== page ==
Writing about hypermobility and pilates-based physiotherapy

At Content for Humans we’ve been working with physio and fitness clients for a while now. It’s a favourite specialism of ours to write about, but it’s also become a daily practice for our physiotherapy writer and accredited psychological therapist Luke – who’ll shed a bit more light on it here.

Pain moves both ways

I used to run a psychological therapy clinic for people suffering with long-term physical pain. There’s the obvious connection to spell out here – physical pain can be both stressful and depressing. But experts are now discovering this relationship isn’t as one-way as people used to think.

The way our body’s electrical wiring works when we’re anxious or depressed creates extremes – being super highly charged or really depleted. And physical pain can get stuck at certain points in our bodies when this happens.

A lot of people I saw in the pain clinic had symptoms of hypermobile joints, but barely any were diagnosed. The current and best quality research shows hypermobility is still pretty misunderstood, even by the specialists who diagnose it. Being diagnosed as hypermobile myself, my own physio from APPI has been crucial.

Stable vs moving

Almost everyone suffering with physical pain tends to overdo it a bit when they’re feeling alright again, then they inevitably crash when they can’t do anymore. It’s our own natural way to try and maximise our resources, but hypermobile joints can’t stand it.

I’m no physio, but a crucial bit of info here is the difference between two types of muscles – movers and stabilisers. The movers are all the big ones you can see – the stabilisers aren’t really visible and protect the joints.

When hypermobile people go for this boom-and-bust pattern of behaviour – our stabilisers keep shutting down until they’re almost in shut-off mode, then our big mover muscles take up the slack.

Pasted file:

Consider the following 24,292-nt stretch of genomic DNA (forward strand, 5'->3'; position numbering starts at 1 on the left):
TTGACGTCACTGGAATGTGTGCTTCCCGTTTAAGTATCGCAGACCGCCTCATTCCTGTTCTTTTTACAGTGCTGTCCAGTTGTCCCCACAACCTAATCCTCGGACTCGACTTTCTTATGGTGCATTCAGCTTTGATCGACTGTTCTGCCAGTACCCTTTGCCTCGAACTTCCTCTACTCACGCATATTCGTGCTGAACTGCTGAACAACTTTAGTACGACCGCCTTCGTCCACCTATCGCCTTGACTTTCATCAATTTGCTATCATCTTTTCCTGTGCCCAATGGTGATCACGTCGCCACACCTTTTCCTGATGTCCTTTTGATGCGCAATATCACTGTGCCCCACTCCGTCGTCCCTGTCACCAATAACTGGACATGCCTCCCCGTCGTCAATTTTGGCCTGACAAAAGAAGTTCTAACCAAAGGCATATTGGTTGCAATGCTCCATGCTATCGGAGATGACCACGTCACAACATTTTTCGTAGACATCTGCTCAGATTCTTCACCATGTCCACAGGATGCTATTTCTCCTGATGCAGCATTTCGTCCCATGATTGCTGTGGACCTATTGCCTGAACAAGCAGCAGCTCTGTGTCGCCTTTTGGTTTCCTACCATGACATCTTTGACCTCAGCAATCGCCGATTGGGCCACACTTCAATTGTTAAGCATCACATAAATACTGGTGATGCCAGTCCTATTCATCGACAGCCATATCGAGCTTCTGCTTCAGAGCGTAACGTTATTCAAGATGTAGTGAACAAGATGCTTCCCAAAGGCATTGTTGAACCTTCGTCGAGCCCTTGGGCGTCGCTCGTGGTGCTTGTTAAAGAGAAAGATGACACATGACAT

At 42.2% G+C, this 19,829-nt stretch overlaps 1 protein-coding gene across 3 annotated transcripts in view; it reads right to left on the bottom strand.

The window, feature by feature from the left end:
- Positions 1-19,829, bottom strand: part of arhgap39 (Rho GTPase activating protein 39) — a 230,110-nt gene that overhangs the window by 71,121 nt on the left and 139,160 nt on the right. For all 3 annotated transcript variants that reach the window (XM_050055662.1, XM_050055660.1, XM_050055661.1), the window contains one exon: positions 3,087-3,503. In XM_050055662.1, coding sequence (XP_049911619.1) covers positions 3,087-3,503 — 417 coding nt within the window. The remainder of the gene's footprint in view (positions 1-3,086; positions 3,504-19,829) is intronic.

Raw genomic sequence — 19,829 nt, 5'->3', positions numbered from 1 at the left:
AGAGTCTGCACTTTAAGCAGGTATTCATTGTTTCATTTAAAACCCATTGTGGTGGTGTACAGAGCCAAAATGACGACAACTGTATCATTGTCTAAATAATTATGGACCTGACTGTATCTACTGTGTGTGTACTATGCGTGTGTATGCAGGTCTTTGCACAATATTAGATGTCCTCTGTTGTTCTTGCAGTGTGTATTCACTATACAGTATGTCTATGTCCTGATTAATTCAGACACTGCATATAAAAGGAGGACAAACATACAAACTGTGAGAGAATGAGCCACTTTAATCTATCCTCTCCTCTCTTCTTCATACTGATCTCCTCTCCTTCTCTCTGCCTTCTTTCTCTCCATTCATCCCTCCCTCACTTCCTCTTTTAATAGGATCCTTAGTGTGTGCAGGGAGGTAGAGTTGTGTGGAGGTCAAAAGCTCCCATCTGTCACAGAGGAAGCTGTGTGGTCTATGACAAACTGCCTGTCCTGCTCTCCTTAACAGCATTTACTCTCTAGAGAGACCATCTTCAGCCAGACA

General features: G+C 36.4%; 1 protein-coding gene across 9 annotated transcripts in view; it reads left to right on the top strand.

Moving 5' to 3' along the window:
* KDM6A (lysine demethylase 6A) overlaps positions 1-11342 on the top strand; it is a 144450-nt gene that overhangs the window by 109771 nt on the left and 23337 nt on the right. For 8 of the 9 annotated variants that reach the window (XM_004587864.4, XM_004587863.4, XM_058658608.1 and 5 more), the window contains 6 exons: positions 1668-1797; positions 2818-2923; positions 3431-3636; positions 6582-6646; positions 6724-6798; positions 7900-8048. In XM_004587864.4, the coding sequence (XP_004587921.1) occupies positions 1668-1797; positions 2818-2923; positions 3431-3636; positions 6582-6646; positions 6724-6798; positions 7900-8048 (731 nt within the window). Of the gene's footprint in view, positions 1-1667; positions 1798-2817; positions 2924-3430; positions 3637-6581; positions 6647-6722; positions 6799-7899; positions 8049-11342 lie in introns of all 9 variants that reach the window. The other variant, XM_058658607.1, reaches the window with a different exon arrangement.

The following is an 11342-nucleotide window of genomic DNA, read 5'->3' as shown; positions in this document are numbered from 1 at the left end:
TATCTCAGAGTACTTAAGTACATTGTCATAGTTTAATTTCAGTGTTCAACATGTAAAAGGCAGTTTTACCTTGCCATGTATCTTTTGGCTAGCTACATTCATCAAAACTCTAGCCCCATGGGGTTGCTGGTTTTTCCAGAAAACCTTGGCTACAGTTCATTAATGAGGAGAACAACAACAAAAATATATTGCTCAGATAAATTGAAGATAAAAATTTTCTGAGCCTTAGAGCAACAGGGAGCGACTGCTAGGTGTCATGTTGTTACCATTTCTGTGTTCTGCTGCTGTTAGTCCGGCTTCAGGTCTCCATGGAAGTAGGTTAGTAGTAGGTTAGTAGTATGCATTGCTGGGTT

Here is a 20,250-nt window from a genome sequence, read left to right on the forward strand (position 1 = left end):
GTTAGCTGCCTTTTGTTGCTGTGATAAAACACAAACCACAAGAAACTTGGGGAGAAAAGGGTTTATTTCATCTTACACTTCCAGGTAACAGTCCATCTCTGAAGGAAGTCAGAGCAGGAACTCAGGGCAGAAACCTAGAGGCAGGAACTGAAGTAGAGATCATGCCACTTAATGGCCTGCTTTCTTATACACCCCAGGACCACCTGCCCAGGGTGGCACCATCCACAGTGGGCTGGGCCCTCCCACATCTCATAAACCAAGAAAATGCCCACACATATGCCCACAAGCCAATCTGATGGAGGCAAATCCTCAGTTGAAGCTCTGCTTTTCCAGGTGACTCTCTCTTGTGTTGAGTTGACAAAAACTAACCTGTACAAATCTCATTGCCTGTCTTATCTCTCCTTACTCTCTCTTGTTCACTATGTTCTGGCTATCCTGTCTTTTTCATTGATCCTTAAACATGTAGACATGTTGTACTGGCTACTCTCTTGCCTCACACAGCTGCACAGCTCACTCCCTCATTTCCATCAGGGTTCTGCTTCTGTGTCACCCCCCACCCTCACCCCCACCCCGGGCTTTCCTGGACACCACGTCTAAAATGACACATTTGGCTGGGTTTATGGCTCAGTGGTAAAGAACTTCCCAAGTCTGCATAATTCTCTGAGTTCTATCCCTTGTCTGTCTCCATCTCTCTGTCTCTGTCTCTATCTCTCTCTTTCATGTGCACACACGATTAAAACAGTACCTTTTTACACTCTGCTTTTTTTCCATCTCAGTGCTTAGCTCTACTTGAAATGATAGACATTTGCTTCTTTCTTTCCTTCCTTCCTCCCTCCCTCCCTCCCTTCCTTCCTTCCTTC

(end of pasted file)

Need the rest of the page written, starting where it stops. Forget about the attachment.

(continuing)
So people with hypermobile joints can know it’s not a case of fixing dodgy joints, like the way we’d fix a broken bone. It’s more about living with it effectively, by gradually sticking to bespoke exercises that work for each person.

Here are my new rules for living

  • Regularity is key – little and often, avoid boom and bust
  • Use recovery lots – cold water/compress, restorative yoga, deep-tissue/roller
  • Prioritise mat work – isometric and pilates-based strengthening
  • Only use low-load bearing cardio – freestyle swimming is the best!
  • Avoid going beyond a joint’s range of movement
  • Activate the stabilisers almost daily, before even thinking about the movers

Milestones

Using an evidence-based way of managing the condition myself has been the biggest achievement. Any health practitioner these days has to work in an ‘evidenced-based’ way. It’s not as dull as it sounds. It just means treating people with the most effective interventions – supported by the best research available at the time.

This is a problem when there’s not enough research, so guidelines don’t really exist – like with hypermobility. That’s why finding a practitioner who could bridge this theory-practice gap completely changed my game.

Before working with a physio and pilates-instructor who really knew about hypermobility, I was in and out of physio services a few times a year. Now, I manage it largely by myself, with the occasional top-up from my instructor – which is what’s recommended, rather than lots of clinic time.

  • I can continuously swim again – just a few minutes wasn’t possible before
  • I hike again for hours – this was really painful before, and I’d get stranded
  • I can do push-ups again – before, just picking up iron pans was getting tricky

Writing about physiotherapy

We’ve found that explaining jargon clearly is our biggest tip when writing about physiotherapy, exercise or anything clinical. It makes the language easy to follow, so anyone can read it – not just other specialists.

‘Jargon’ should be like a bright sign in our brains – flashing red whenever we notice ourselves writing a technical word. It’s probably gobbledegook to most people. Best save it for an academic article or presentation.

Also, talking about goals and how they’ve been reached is key. If people are buying something for their physical health, they want to be able to relate to it. This is where using people’s own success stories comes in handy.

Like most things, body work is a process and not an end point. Adapting it to fit my needs has been hugely rewarding – and writing about it has helped make it second nature.

Would you like a hand with physio content?

Do you run a health or fitness brand and need new content, blogs or a tone of voice review? Or help with simplifying health jargon?

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